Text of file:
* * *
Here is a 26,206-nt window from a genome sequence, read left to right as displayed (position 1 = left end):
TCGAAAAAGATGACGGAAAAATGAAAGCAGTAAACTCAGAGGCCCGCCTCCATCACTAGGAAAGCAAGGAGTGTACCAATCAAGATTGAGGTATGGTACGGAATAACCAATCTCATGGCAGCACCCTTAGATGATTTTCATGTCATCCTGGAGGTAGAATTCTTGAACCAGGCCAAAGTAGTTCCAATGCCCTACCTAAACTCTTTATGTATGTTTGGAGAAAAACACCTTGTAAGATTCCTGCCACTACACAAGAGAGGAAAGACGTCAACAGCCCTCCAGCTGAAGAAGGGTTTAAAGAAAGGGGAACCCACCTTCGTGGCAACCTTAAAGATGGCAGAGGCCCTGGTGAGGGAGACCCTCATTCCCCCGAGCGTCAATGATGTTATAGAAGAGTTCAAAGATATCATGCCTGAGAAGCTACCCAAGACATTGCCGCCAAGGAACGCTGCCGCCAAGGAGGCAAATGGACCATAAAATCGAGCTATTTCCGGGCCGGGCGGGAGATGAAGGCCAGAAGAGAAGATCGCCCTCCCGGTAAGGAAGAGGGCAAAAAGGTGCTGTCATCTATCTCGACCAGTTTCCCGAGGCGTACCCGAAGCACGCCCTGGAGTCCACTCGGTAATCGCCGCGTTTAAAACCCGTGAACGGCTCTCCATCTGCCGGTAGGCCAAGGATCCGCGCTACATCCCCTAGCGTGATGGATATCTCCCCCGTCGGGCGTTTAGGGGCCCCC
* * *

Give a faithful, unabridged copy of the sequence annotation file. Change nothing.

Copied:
Here is a 26,206-nt window from a genome sequence, read left to right as displayed (position 1 = left end):
TCGAAAAAGATGACGGAAAAATGAAAGCAGTAAACTCAGAGGCCCGCCTCCATCACTAGGAAAGCAAGGAGTGTACCAATCAAGATTGAGGTATGGTACGGAATAACCAATCTCATGGCAGCACCCTTAGATGATTTTCATGTCATCCTGGAGGTAGAATTCTTGAACCAGGCCAAAGTAGTTCCAATGCCCTACCTAAACTCTTTATGTATGTTTGGAGAAAAACACCTTGTAAGATTCCTGCCACTACACAAGAGAGGAAAGACGTCAACAGCCCTCCAGCTGAAGAAGGGTTTAAAGAAAGGGGAACCCACCTTCGTGGCAACCTTAAAGATGGCAGAGGCCCTGGTGAGGGAGACCCTCATTCCCCCGAGCGTCAATGATGTTATAGAAGAGTTCAAAGATATCATGCCTGAGAAGCTACCCAAGACATTGCCGCCAAGGAACGCTGCCGCCAAGGAGGCAAATGGACCATAAAATCGAGCTATTTCCGGGCCGGGCGGGAGATGAAGGCCAGAAGAGAAGATCGCCCTCCCGGTAAGGAAGAGGGCAAAAAGGTGCTGTCATCTATCTCGACCAGTTTCCCGAGGCGTACCCGAAGCACGCCCTGGAGTCCACTCGGTAATCGCCGCGTTTAAAACCCGTGAACGGCTCTCCATCTGCCGGTAGGCCAAGGATCCGCGCTACATCCCCTAGCGTGATGGATATCTCCCCCGTCGGGCGTTTAGGGGCCCCC